On Monday, residents of North Carolina are taking the state to court, arguing that North Carolina legislators designed a new voter ID law to stifle growing minority turnout that threatened the Republican majority in Raleigh.
The state is claiming that the law was passed to prevent voter fraud, though there is no evidence of widespread fraud at the ballot box. Attorney Denise Lieberman with the Advancement Project, which is representing the North Carolina NAACP in this case, told ThinkProgress that the state lawmakers who debated and passed the ID law knew it would place a disproportionate burden on African American and Latino voters.
“This is illuminated by the fact that there’s no legitimate basis for having this law,” she said. “We have expert witnesses who will testify that the state’s rationale for the law is unsupported, that there is absolutely no evidence of in-person voter impersonation that would justify this law. Furthermore, these laws don’t advance or expand people’s confidence in the voting process, as the state is arguing. They actually reduce it. So the conclusion we must draw is that lawmakers knew what they were doing.”
Lieberman and her colleagues plan to argue that this 2013 law was in part a backlash against the “increased political power” of voters of color in the state. Over the past few decades, both the number of residents of color and the percentage of them who showed up to vote have increased exponentially, thanks in large part to a series of laws making it easier to vote.
“To remedy past suppression of voters of color, the state implemented same-day registration, out of precinct voting, the pre-registration of 17-year-olds, and an extra week of early voting,” Lieberman told ThinkProgress. “These are the very measures the legislature sought to repeal — the ones most important for opening the doors of access.”
That access and increased turnout, the NAACP argues, threatened the Republican majority in the state legislature, since residents of color generally vote for Democrats. The legislators had an “interest in burdening those voters,” their brief states, due to this “racially polarized voting pattern.”
The NAACP is also arguing that the legislature intentionally waited until the Supreme Court struck down key protections in the Voting Rights Act before going forward with the ID law and other provisions. Before that controversial ruling, North Carolina was one of several states with a history of race-based voter suppression that had to ask for federal pre-clearance before changing any of its voting laws.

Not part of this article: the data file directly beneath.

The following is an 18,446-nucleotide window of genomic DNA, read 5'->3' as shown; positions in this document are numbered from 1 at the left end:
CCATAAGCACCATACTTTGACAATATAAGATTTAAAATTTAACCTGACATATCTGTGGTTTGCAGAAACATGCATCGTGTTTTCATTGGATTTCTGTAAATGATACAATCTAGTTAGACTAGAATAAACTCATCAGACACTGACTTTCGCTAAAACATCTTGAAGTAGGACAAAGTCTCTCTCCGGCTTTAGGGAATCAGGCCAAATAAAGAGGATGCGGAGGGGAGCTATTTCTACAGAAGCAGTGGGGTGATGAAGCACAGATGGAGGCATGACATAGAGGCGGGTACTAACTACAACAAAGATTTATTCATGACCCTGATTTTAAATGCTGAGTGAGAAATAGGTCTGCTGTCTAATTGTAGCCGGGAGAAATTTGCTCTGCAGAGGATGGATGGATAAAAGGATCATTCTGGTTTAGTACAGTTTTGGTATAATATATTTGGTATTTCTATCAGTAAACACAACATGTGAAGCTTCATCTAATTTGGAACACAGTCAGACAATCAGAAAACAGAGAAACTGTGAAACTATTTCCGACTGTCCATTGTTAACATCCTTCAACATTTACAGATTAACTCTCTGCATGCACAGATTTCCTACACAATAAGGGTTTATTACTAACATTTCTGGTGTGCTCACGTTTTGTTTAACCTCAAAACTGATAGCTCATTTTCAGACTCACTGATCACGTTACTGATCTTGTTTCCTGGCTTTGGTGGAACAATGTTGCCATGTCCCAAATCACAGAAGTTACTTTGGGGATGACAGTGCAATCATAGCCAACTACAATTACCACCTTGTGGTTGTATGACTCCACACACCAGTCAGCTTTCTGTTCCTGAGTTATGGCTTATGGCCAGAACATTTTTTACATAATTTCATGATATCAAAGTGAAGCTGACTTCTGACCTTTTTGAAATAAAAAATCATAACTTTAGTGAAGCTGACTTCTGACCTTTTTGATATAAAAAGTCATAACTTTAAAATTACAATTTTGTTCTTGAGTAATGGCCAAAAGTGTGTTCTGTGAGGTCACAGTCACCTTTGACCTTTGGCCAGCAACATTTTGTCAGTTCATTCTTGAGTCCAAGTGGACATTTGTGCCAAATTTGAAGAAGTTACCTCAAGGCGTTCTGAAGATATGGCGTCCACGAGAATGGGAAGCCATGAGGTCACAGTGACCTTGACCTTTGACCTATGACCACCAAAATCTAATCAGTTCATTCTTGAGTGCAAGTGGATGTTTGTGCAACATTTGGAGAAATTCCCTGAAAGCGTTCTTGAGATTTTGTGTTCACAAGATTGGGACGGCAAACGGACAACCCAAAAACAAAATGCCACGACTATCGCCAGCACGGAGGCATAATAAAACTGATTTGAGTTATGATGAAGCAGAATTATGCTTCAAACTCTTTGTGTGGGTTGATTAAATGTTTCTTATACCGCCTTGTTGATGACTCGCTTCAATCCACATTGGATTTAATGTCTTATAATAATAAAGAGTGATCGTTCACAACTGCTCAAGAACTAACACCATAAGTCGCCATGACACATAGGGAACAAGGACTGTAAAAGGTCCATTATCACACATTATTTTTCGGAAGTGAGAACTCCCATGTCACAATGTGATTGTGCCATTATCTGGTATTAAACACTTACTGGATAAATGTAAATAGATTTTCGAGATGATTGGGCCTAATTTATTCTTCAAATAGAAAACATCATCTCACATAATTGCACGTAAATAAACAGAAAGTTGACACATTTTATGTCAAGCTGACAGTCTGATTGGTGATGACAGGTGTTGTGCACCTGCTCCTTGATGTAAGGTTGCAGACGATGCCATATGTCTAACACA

“The lawmakers sat on this bill, waiting until the Shelby ruling came down, then passed this monster legislation,” Lieberman said.
The NAACP’s legal brief goes on to say that while lawmakers were debating the ID provision, they specifically requested and received data indicating that it would disproportionately burden voters of color, who are twice as likely as white residents to lack an official form of identification. The state proceeded to pass the bill “despite these warning signs.”
Though the legislators rushed to tweak the voter ID law just as civil rights groups were preparing to file a lawsuit, a court ruled that the case could still go forward. Under the version currently on the books, residents who don’t have one of the proper forms of ID can still cast a provisional ballot, but only if they fill out a form explaining why they faced a “reasonable impediment” to obtaining an ID.
Lieberman explained that to qualify for an exemption, voters who don’t have an ID have to stand in a separate line and write down their explanation under penalty of perjury. If their reason is accepted, they will be given a provisional ballot, which won’t be counted until after Election Day, and could be thrown out entirely if the county Board of Elections rejects their explanation. “All of this could intimidate or humiliate voters, especially those who have limited reading skills or English skills, and deter them from trying to vote,” she said.
With the 2016 primaries only a few months away, the NAACP asked the courts to delay the voter ID law’s implementation until after the election, to avoid voter confusion and depressed turnout. The courts refused, and anxieties are high.
“This is the first election with this law in effect, but the state has done a very limited amount of education and training of both voters and poll workers,” Lieberman said. “They are reinforcing the message that without exception you need an ID to vote, and distributing very little information about the ability to exercise the reasonable impediment process.”
The trial could last up to a week. North Carolina residents are still waiting for a ruling on the rest of the challenged voting changes, which went to trial last summer.